A US restaurant has been slammed for its dress code, after allegations a customer was racially discriminated against for wearing sneakers.
El Centro D.F in Washington DC has since fired a bouncer and reversed its policy after a black man, Brian Gordon was stopped from entering because of his leather Converse high-tops.
According to the Root, Gordon was not allowed into the restaurant because the bouncer objected to his footwear.
“They’re not like ratty, dirty sneakers,” Gordon later told the Washington Post. “They’re brand new; they’re leather. They were clean, fresh, white. It’s not like I showed up in five-year-old Chucks.”
Outside, Gordon texted his friend Yesha Callahan, a deputy managing editor at the Root, who was inside the venue and who noted a detail about the other patrons.
“…right before my very own eyes, was a group of white men wearing - you guessed it -sneakers,” she wrote.
“Not only were the three white guys posted at the bar in sneakers, but there were also three other men on the dance floor wearing various styles of sneakers.
“Since it was still early in the night, there was a total of about nine people in the basement bar area, not including the bartenders, and it was pretty easy to assess everyone’s footwear.”
Callahan and her friends knew the bartender who intervened on Gordon’s behalf and he was ultimately allowed entry.
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The restaurant has since fired the bouncer involved and reversed its dress code policy, managing partner Ayyaz Rashid told the Root.
“Furthermore, there will be no dress code applied anymore at all. Not to stop there, I am scheduling a training workshop for the rest of the team to make sure such incidents may never happen again,” he said.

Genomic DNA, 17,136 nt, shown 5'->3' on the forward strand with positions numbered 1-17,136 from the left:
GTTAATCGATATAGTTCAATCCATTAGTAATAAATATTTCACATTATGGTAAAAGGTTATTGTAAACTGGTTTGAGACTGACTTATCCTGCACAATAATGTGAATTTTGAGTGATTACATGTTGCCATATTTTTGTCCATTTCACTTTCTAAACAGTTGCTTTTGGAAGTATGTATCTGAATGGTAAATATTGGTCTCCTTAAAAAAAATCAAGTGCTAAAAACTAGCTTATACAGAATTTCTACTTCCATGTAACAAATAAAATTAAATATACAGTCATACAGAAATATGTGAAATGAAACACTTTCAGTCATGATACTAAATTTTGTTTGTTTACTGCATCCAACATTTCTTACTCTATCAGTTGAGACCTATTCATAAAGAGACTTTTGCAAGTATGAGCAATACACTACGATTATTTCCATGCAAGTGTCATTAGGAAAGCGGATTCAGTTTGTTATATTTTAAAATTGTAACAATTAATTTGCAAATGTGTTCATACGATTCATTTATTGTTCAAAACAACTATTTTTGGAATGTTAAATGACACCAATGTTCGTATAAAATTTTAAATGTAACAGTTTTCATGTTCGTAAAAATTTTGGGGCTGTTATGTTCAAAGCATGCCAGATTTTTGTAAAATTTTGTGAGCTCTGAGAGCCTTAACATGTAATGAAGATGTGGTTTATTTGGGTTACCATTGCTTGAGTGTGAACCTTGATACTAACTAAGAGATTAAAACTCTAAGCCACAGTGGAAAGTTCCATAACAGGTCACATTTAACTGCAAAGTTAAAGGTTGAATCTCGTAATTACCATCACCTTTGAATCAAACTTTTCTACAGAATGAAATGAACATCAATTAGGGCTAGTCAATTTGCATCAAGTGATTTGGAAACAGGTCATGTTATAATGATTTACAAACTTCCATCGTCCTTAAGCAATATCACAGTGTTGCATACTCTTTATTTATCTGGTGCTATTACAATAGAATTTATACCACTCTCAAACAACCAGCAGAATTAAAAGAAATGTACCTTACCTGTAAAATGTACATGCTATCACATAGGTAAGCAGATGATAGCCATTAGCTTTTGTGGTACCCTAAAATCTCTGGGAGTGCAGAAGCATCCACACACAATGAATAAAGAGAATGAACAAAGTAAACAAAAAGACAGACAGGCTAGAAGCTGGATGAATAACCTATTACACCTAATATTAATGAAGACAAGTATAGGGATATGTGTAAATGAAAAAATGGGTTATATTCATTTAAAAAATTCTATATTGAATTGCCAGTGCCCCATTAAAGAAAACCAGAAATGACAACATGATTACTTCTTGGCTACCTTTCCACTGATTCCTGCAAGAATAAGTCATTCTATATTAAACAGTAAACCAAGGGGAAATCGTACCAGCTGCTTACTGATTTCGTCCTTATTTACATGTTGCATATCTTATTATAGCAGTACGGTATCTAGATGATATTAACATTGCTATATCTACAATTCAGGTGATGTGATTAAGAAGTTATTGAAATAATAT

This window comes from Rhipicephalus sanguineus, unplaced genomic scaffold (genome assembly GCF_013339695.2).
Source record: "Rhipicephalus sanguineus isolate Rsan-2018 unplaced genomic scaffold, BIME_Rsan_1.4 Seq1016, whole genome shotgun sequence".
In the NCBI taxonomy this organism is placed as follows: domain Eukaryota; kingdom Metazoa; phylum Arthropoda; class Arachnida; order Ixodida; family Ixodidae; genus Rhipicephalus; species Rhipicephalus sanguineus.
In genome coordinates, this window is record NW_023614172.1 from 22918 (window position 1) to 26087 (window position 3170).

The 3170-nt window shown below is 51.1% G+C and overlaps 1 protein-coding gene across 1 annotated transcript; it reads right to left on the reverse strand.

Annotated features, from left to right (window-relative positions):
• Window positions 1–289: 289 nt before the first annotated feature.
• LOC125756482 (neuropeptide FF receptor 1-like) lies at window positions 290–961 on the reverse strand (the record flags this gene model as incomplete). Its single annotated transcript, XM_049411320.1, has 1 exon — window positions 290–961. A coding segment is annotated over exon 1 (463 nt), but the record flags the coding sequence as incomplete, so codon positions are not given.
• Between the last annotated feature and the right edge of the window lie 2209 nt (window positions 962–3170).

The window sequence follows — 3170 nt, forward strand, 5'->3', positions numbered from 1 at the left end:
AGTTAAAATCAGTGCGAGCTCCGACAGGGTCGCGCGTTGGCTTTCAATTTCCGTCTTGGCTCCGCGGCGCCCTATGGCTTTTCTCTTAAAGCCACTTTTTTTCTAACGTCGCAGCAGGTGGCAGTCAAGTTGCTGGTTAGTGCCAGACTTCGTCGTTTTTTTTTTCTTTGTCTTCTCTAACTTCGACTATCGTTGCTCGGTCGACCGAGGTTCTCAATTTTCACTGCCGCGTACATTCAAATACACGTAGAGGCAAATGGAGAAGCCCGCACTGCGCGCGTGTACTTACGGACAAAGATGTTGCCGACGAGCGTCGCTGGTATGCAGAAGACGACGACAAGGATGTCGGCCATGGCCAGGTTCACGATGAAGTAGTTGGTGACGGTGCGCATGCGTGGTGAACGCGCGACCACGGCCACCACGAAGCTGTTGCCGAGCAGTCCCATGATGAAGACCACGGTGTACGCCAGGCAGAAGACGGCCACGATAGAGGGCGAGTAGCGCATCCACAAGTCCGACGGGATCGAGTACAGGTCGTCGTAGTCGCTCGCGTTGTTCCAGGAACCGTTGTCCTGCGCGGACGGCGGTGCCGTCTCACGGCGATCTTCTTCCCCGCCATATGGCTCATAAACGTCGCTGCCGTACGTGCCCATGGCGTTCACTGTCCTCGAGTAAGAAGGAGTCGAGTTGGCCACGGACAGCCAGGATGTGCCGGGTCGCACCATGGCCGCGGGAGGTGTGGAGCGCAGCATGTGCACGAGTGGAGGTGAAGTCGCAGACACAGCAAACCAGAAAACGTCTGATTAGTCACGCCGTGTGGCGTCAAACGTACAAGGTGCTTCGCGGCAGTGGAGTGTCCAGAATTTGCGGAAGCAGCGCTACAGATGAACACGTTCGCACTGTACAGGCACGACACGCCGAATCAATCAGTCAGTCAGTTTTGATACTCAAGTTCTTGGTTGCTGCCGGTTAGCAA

Business owners might say dress codes play up an atmosphere or promote a certain image, but they may have other implications people aren't aware of.
“Sometimes dress codes have practical implications to avoid safety issues that customers aren’t always aware of, but it can be problematic when a banned look is associated with a marker of identity or a particular movement,” Vickie M. Mays, a professor of psychology at the University of California, Los Angeles, tells Yahoo Lifestyle.
“Then what you’re saying is, ‘That look doesn’t fit.'
“We need to ask, ‘What is the purpose of the rule and does it achieve the outcome that you fear?’ If an establishment is trying to prevent people from committing a crime, for example, banning baggy pants won’t achieve that.”
Gordon insists that he’s not opposed to a no-sneakers rule, “but if it’s not being applied universally, then it’s a problem.”
He also received an apology from El Centro D.F. but he told the Post, “I don’t really have any interest in returning to a restaurant that clearly doesn’t want me or anyone who looks like me.”
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